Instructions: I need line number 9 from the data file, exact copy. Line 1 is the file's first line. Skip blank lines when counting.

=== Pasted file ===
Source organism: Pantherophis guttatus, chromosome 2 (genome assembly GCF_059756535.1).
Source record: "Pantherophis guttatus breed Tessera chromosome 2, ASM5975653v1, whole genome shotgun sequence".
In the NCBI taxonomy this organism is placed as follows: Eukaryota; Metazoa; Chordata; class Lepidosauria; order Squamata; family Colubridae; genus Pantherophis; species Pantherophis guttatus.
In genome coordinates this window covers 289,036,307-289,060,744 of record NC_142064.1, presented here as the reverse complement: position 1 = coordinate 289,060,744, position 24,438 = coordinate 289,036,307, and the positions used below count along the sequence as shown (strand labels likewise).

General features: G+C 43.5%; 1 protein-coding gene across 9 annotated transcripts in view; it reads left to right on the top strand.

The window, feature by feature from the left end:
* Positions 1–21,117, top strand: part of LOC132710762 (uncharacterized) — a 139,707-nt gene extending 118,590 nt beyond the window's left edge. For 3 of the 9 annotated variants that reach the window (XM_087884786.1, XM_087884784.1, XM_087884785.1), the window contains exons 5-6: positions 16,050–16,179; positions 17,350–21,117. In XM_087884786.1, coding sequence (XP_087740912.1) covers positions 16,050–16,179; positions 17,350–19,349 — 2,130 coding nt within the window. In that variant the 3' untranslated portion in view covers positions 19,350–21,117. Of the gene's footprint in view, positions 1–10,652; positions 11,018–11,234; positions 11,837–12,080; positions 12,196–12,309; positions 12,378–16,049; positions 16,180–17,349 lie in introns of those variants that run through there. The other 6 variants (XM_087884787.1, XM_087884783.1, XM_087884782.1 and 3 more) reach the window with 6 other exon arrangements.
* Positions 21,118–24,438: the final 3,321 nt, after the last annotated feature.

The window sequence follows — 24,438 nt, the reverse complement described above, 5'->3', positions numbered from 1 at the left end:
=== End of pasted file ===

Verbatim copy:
The window sequence follows — 24,438 nt, the reverse complement described above, 5'->3', positions numbered from 1 at the left end: